Stevenson represented his country in the 1972 Olympic Games of Munich. He won the Gold medal, and then in the 1976 games, held in Montreal, Stevenson repeated the feat. By then, he had become a national hero in Cuba, and was a household name in Cuba. This was the point where he was the closest to sign a professional contract, American fight promoters offering him the amount of five million dollars to challenge world Heavyweight champion Muhammad Ali in his first professional bout, which would have made him the second boxer to go straight from the Olympics into a professional debut with the world's Heavyweight crown on the line, after Pete Rademacher. But he refused, asking What's five million dollars worth, when I have the love of five million Cubans?. Stevenson went to the 1980 Olympics in Moscow and became the second boxer ever, after Papp, to win three Olympic boxing gold medals. At the 2000 Summer Olympics, Félix Savón, also from Cuba, became the third boxer to achieve this.
Stevenson might have won a fourth gold medal at the 1984 Los Angeles Olympic Games, but the Soviet Union boycotted the games in retaliation for the United States boycott of the 1980 Moscow competition. Cuba followed the Soviet's lead, and Stevenson was deprived of the chance to earn a fourth gold. He retired from boxing shortly after.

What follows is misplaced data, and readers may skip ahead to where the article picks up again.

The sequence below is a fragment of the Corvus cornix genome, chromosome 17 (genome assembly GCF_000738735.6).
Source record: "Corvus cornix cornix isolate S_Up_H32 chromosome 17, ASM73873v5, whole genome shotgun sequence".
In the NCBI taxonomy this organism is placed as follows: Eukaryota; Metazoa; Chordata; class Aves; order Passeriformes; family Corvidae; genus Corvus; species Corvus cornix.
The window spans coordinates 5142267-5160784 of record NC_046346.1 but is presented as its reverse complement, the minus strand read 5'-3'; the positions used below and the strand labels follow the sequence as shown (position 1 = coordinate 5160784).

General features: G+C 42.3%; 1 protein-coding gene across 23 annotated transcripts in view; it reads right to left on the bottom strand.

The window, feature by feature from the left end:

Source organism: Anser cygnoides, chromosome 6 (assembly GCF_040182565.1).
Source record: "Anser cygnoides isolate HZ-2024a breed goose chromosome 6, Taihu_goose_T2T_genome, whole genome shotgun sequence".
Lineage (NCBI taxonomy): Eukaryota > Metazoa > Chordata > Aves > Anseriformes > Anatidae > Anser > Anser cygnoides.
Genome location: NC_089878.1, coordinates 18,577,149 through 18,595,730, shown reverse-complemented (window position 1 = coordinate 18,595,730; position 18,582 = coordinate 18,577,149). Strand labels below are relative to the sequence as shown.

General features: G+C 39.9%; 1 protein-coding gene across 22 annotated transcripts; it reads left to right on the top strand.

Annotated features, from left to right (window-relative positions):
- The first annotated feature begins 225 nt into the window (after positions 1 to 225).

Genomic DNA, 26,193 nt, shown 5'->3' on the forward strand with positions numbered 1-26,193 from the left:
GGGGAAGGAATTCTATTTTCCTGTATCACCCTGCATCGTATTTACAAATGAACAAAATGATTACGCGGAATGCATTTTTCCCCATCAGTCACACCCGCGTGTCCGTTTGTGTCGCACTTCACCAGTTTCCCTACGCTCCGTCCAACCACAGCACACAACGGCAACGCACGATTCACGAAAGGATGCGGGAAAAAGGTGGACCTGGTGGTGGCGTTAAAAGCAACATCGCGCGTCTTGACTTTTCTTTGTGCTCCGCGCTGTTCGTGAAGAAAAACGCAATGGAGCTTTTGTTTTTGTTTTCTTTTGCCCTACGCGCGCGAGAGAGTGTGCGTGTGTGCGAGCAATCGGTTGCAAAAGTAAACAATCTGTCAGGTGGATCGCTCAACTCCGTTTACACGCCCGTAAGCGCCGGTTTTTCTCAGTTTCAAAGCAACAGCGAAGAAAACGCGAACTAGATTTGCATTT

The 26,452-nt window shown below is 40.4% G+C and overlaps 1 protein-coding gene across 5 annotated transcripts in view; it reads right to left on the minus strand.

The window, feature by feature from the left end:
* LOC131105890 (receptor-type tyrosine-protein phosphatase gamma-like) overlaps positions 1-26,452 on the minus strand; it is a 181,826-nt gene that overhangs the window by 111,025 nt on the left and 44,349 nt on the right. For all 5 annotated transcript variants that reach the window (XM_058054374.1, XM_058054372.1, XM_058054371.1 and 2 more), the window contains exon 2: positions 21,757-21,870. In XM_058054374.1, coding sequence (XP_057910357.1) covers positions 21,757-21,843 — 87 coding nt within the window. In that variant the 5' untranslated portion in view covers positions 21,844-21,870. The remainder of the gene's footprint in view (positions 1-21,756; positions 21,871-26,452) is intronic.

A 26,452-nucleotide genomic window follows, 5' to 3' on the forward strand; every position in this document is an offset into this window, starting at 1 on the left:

Stevenson was named coach of Cuba's amateur boxing program, and Cuban President Fidel Castro presented him with a mansion in an exclusive residential area, a practice that Castro is known for. In 1999, he ran into trouble at Miami International Airport when, before boarding a United Airlines chartered jet that would take the Cuban national boxing team home, he allegedly headbutted a 41 year old United ticket counter employee, causing him to break his teeth. He was arrested, but soon after, he was released and returned home.
When Stevenson refused to turn professional and fight Ali, the heavyweight scene was vibrant, with fighters of the calibre of Ken Norton, Larry Holmes, George Foreman and Joe Frazier competing. Stevenson would certainly have stirred up the professional boxing world, and fight fans continue to debate the possible outcomes had he fought in the halcyon days of heavyweight boxing.